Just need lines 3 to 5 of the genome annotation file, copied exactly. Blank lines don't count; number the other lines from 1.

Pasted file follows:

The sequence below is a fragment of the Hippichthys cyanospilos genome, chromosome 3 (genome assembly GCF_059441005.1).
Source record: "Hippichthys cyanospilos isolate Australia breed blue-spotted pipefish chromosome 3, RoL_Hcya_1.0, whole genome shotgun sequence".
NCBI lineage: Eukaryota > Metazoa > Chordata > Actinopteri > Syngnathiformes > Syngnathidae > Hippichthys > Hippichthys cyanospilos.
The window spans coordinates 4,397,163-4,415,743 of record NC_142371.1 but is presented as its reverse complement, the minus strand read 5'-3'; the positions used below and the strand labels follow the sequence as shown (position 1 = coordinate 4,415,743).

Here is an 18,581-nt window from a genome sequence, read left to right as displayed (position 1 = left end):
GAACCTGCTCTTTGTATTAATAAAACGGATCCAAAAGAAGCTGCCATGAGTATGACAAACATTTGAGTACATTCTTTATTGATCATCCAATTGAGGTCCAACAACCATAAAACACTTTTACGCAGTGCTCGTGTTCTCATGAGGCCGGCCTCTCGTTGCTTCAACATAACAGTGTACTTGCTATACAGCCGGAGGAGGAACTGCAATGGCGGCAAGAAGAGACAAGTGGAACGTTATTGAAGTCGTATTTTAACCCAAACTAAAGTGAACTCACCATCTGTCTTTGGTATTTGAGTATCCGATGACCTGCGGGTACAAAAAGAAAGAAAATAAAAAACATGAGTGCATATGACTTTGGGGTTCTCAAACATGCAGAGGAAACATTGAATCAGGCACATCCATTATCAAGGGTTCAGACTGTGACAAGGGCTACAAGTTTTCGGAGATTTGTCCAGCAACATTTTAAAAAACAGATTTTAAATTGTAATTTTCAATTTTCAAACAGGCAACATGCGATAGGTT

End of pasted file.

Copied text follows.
NCBI lineage: Eukaryota > Metazoa > Chordata > Actinopteri > Syngnathiformes > Syngnathidae > Hippichthys > Hippichthys cyanospilos.
The window spans coordinates 4,397,163-4,415,743 of record NC_142371.1 but is presented as its reverse complement, the minus strand read 5'-3'; the positions used below and the strand labels follow the sequence as shown (position 1 = coordinate 4,415,743).

Here is an 18,581-nt window from a genome sequence, read left to right as displayed (position 1 = left end):